Fundamental concept of Problem solving
Problem solving strategies
Program design & implementation
Introduction to C
Introduction to C
How to open C program code window
Description of C code window
Editing File
Saving and Running a program
The components of C language
Structure of C Program
A sample of C language program
C character set and keywords
C character set and keywords
The C character set
Key words
Data Types
Data Types
Primary Data Type
Secondary Data Type
Rules for constructing variables names
Variable declaration
Assigning values to variables
Scope of variables: Local & Global
Character constants
Integer constants
Real constants
Logical & String constants
C instruction set
Type Declaration & Input/Output Instructions
Arithmetic Instructions
Control Instructions
Arithmetic operators
Relational operators
Logical operators
Increment & Decrement operators
Bitwise operators
Conditional & ternary operators
The comma operators
Size of operator
Assignment operator
Type modifier
Evaluation of expression
Automatic type conversion
Basic Input/Output
Console I/O function
Disc & Port I/O function
Control Structures
Sequence control statements
Decision control & conditional statements
Case control statements
Repitition & loop control statements
Some more statements
Array and String
Introduction of Array
Array Declaration
Array Initialization
Two Dimensional Array
Multi Dimensional Array
Function and Recursion
Function Definition
Function Declaration
Function Call
Pointer expression
Pointer & functions
Pointer & Array
Multi Dimensional Arrays & Pointer
Arrays of Pointer
Use of Pointer & functions
Giving values to member
Structure Initialization
Comparison of structure variables
Arrays of structures
Arrays within structures
Structures within structures
Passing structure to function
Accessing a union member
Initialization of Union variable
Uses of Union
Dynamic Data Structure
Linked list
Data File Handling through C
File operation
Opening & closing a data file
Creating a data file
Processing a data file
Unformatted data file
C Preprocessor & Macro
Macro substitution directives
File inclusion
Compiler control directive
Command line parameter of C
Command line parameter
Header file
Header file
Use of library functions
Some Useful library functions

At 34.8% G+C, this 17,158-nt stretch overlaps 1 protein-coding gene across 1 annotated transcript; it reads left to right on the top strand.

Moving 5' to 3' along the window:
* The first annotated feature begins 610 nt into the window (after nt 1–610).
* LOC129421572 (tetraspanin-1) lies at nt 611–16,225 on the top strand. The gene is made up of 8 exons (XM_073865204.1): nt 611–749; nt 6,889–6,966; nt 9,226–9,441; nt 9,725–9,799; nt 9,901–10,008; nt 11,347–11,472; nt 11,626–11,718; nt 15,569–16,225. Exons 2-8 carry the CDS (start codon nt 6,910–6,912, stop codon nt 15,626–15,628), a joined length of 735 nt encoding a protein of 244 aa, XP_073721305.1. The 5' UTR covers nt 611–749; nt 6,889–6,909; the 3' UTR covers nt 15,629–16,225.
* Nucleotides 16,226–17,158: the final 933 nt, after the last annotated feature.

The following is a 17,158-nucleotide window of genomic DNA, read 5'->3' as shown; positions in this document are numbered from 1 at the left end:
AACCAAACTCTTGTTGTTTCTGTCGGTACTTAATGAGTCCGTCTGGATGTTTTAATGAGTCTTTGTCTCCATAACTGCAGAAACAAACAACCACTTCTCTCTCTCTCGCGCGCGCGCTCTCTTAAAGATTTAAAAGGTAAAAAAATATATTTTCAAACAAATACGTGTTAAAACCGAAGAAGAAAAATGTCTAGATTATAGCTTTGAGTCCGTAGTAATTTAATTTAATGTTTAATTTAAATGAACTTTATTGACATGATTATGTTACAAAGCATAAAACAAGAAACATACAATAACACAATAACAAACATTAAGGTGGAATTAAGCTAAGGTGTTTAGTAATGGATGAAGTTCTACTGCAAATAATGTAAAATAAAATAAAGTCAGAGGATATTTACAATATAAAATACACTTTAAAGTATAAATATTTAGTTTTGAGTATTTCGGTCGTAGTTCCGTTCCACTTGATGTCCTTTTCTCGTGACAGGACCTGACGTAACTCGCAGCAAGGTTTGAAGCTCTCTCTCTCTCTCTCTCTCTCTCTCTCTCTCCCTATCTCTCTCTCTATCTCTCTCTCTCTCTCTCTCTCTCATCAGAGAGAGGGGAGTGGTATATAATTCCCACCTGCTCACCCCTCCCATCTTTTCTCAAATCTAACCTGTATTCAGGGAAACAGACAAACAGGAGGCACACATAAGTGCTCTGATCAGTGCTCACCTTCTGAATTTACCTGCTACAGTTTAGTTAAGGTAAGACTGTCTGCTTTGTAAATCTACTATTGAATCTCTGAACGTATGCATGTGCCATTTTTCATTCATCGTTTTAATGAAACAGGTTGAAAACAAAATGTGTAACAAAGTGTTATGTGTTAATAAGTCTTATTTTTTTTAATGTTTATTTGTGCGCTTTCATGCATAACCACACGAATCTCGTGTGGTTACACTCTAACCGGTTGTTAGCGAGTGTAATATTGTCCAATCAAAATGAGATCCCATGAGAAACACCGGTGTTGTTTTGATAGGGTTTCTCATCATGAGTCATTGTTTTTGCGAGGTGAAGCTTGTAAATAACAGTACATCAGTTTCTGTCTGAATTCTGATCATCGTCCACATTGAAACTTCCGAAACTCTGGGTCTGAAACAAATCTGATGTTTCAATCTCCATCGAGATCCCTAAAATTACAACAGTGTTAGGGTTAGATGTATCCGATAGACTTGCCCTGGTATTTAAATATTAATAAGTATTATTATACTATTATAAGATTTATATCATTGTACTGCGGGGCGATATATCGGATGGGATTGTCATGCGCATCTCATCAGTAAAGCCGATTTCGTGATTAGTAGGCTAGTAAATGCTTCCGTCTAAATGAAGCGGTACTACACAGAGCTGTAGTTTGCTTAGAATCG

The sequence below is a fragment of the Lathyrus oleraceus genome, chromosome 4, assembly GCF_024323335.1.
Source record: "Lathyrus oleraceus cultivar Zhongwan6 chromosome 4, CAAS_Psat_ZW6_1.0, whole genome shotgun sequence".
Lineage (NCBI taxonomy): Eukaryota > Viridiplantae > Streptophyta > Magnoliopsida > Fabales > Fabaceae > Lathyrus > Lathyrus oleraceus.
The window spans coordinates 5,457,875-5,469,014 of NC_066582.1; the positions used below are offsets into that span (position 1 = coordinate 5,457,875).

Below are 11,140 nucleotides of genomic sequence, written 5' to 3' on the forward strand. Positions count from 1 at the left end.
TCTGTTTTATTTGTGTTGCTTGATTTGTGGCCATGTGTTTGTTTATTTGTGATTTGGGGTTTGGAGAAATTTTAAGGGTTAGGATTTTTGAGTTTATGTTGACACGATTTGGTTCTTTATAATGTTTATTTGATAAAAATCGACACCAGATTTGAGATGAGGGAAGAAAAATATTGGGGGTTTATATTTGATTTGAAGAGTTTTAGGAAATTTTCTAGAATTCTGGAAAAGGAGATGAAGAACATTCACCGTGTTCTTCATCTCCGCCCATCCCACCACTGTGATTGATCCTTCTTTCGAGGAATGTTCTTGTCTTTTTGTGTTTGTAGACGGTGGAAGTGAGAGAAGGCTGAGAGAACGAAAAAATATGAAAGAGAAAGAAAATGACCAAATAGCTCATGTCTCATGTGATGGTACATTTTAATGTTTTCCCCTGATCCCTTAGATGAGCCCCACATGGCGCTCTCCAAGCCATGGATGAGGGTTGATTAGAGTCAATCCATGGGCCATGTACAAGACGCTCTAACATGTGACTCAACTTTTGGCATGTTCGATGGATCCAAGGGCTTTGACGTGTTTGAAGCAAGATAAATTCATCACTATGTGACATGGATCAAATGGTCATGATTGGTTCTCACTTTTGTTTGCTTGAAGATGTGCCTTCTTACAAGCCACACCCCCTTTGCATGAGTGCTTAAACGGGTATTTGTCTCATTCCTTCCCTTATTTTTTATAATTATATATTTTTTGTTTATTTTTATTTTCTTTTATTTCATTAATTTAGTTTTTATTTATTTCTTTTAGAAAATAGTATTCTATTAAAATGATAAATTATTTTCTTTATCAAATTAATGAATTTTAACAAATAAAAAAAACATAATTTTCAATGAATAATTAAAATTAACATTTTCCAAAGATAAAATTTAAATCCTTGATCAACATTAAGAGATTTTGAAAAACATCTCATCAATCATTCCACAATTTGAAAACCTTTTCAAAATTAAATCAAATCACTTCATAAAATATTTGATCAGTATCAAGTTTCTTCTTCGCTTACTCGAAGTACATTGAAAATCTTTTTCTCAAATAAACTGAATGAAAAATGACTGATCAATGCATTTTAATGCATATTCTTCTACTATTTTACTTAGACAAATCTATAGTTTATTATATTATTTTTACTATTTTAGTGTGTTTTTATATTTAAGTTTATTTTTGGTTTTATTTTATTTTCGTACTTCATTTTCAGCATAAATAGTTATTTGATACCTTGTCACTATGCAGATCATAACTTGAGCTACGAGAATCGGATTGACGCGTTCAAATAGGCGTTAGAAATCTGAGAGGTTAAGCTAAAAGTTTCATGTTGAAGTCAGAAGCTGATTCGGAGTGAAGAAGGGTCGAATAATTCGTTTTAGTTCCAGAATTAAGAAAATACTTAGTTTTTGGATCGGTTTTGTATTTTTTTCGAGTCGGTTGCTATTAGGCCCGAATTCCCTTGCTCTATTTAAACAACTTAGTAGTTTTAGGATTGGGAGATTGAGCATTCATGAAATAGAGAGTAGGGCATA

Array and String


Strings in C are represented by arrays of characters. The end of the string is marked with a special character, the null character, which is simply the character with the value 0.
Because C has no built-in facilities for manipulating entire arrays (copying them, comparing them, etc.), it also has very few built-in facilities for manipulating strings.
In fact, C's only truly built-in string-handling is that it allows us to use string constants (also called string literals) in our code.
Whenever we write a string, enclosed in double quotes, C automatically creates an array of characters for us, containing that string, terminated by the \0 character.
For example, we can declare and define an array of characters, and initialize it with a string constant:
char string[] = "Hello, world!";
Two ways to initilize string >
In this case, we can leave out the dimension of the array, since the compiler can compute it for us based on the size of the initializer.
This is the only case where the compiler sizes a string array for us, however; in other cases, it will be necessary that we decide how big the arrays we use to hold strings.
An example program showing the character data type array:
Out put of the program
In the above example, a character based array named word is declared, and each element of array is assigned a character.
The last element is filled with a zero value, to signify the end of the character string (in C, there is no string type, so character based arrays are used to hold strings).
A printf statement is then used to print out all elements of the array.